2) The build system... I don't know what's up with Android Studio defining it's own project format, and then on top of that adding a build system with build system files beneath it. I still have projects that open and build, but tell me the build system is set up wrong. The one thing I like about Xcode is the project and the build manifest are the same file. I'm not maintaining a project that then manages some Gradle config or something. I mean, if I want to I can add an external build system to Xcode. But most of the time I don't need that level of build management. If Android really wants to go the external build system route, just automatically generate the stuff I need every time I hit build so I don't have to worry about checking it in to source control. I don't care if it's spinning an Gradle config off just as long as I don't have to see it and worry about it. If I want to manually grab a Gradle config to throw at some other build system, make it optional.
3) The analyzer tools compared to the iOS toolchain just aren't anywhere near good enough. The data the tools do give back out is presented poorly compared to Apple's Instruments tool, and I've never gotten the tools working for native code, which is usually where I spend the most time caring about performance.
4) This isn't as much a complaint about the tools as much as Android, but Android is just behind in general on performance toolkits. Apple has a great NEON optimized toolkit in Accelerate for DSP and image work. There is no equivalent on Android, although 5 years in, a few open source projects are finally starting up around putting together a NEON accelerated library of functions.
5) x86 Android Emulator with native GPU support. It exists, but it's usually not as well maintained. There are some third party tools trying to fill that gap, but c'mon guys. That's a basic necessity. An ARM based emulator is great for simulating actual ARM calls, but most of the time I'd rather be in the x86 emulator.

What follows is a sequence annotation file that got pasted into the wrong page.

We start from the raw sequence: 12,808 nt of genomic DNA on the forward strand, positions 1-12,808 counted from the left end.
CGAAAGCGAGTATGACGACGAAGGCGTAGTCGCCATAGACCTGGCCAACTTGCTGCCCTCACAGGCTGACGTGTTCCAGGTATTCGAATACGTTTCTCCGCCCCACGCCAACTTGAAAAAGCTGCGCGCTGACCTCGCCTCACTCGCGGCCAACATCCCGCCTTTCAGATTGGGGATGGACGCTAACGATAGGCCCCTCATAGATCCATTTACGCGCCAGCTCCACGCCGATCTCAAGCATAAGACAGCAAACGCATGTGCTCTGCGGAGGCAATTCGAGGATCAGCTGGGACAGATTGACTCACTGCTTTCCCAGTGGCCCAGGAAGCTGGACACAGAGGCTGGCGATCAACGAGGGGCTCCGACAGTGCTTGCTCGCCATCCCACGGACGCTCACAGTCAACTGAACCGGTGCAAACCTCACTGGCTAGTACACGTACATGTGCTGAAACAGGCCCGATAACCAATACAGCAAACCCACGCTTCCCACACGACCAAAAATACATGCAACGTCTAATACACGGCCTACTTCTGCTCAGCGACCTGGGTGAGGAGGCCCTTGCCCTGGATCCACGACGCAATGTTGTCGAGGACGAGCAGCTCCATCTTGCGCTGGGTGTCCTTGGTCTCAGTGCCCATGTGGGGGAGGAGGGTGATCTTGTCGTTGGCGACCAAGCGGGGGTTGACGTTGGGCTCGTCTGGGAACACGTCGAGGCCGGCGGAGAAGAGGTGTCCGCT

Re:Did my last project entirely in Android Studio (1)

cerberusss (660701) | about 8 months ago | (#46527797)

I totally agree here. Compared to Xcode, development for Android is nowhere as slick.

But still, I managed to hammer out a simple (Java-based) app with a minimum of fuss. And I didn't need to screw around with Gradle.

Re:Did my last project entirely in Android Studio (0)

Anonymous Coward | about 8 months ago | (#46528313)

An ARM based emulator is great for simulating actual ARM calls, but most of the time I'd rather be in the x86 emulator.

Well, you know, it's java, instead of an emulator you can run it on your desktop because it is crossplatf... oh, nevermind, I'll stick to C/C++, thankyouverymuch.

Re:Did my last project entirely in Android Studio (0)

Anonymous Coward | about 8 months ago | (#46529825)

defining it's own project format

Why the FUCK are (presumably educated) people still having trouble with its vs it's? It makes me twitch every time I see this.